The constituent materials, along with the processes by which they are combined, determine the properties of a finished composite part. The most commonly used raw materials are described here.
E-glass is the most widely used reinforcing fibre. Silica sand, limestone and other minerals are melted in a furnace and allowed to fall through tiny holes in a platinum plate to create fibres around 5-24μm diameter. As they emerge they are ‘sized’ (coated to enable handling and bonding to the matrix), bundled together to form a ‘roving’, and wound directly onto a bobbin. Other types of reinforcing glass exist for higher strength or chemical resistance.
Carbon fibre is made from a precursor fibre, usually polyacrylonitrile (PAN). This is pyrolysed and converted at high temperature into a graphite (carbon) fibre about 6-7μm diameter. Carbon fibres make the stiffest and strongest composites.
Aramid (aromatic polyamide) fibres such as Kevlar® and Twaron® are noted for their excellent impact resistance, as well as other properties, and are widely used in armour applications. There are other high performance polymer fibres such as UHMWPE (ultra high molecular weight polyethylene) and HMPP (high modulus polypropylene).
Natural fibres such as flax and hemp are often used in automotive interiors and have good damping properties, which can work well hybridised with carbon. Basalt fibres are increasingly used, especially where alkali resistance is important.
The resins used in composites are polymers – made of long, chain-like molecules. These may be thermoplastic or thermoset.
Thermoplastics melt when heated and solidify when cooled. Commonly used thermoplastics include PP, PET, nylon, or, for high performance applications, PEI or PEEK.
Thermosets are cured by a chemical reaction when resin and hardener or catalyst are mixed, causing cross-links between the polymer chains. They will not melt, though will eventually break down when heated. Thermosets have better mechanical properties and chemical resistance than all but the most expensive thermoplastics.
The most commonly used resin in glass fibre composites (GFRP) is unsaturated polyester. Vinyl esters are tougher and more water resistant than polyesters. Epoxy resins outperform most other resins and are usually used with carbon fibre. Phenolic resins have lower mechanical properties but very good fire resistance. Several other resin systems also exist.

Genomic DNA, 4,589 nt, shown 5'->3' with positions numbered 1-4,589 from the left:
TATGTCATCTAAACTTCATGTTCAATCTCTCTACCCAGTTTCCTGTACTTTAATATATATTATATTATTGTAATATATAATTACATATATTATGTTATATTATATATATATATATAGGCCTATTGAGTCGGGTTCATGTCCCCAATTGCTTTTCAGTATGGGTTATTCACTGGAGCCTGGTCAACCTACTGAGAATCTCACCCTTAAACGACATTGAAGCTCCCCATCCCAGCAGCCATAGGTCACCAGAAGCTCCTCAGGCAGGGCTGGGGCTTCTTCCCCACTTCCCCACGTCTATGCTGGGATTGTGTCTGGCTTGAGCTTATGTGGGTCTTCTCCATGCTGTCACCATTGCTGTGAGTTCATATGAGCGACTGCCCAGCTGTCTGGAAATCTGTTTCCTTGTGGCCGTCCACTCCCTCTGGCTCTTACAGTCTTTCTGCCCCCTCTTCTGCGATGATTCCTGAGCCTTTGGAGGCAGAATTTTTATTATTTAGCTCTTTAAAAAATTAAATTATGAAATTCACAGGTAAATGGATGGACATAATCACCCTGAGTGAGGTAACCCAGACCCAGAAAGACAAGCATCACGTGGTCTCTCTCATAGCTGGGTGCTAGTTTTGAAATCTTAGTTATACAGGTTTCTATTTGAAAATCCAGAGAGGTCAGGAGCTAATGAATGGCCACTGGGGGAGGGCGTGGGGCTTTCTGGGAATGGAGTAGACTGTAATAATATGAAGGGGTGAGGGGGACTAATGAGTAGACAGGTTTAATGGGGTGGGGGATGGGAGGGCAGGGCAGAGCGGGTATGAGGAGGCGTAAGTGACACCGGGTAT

Fillers and Additives
Mineral fillers such as calcium carbonate are often included to reduce cost, as less resin is needed, while improving other properties. Other additives can be included, e.g. fire retardants, UV absorbers or toughening agents.
Fibres can be incorporated directly in some processes, but more often are converted into fabrics which may be uni-/ bi-/ multi-axial, woven, knitted, braided, needle-punched or simply chopped and bound into a random-oriented fabric. Textile engineering is an important aspect of optimising composite manufacture, and 3D preforms are increasingly being used, to align fibres exactly where they will provide the best properties.
Some fabrics, especially carbon fibre, are pre-impregnated with resin to form a ‘prepreg’, which usually needs to be kept in a freezer to stop the resin from going off until ready for use.
Bulk moulding compound (BMC) is a mixture of short chopped fibres, resin and filler, used in injection and compression moulding. It is also called dough moulding compound (DMC). Sheet moulding compound (SMC) is made by chopping longer (25mm+) fibres onto a layer of resin.
Reinforcing and thermoplastic fibres can be commingled to make a fabric which can be referred to as a thermoplastic prepreg. When heated, the thermoplastic fibres melt to form a matrix. Also, short fibres can be ‘compounded’ with thermoplastic resin for injection moulding.
Using a sandwich of strong skins with a lighter core material is a great way to increase stiffness and reduce weight. Commonly used core materials may be polymer foams such as polyurethane, PVC or acrylic, or honeycomb structures made from aluminium, paper, Nomex® – (a Kevlar®-based paper) or other polymers. Balsa wood is an excellent natural core material with good fire resistance.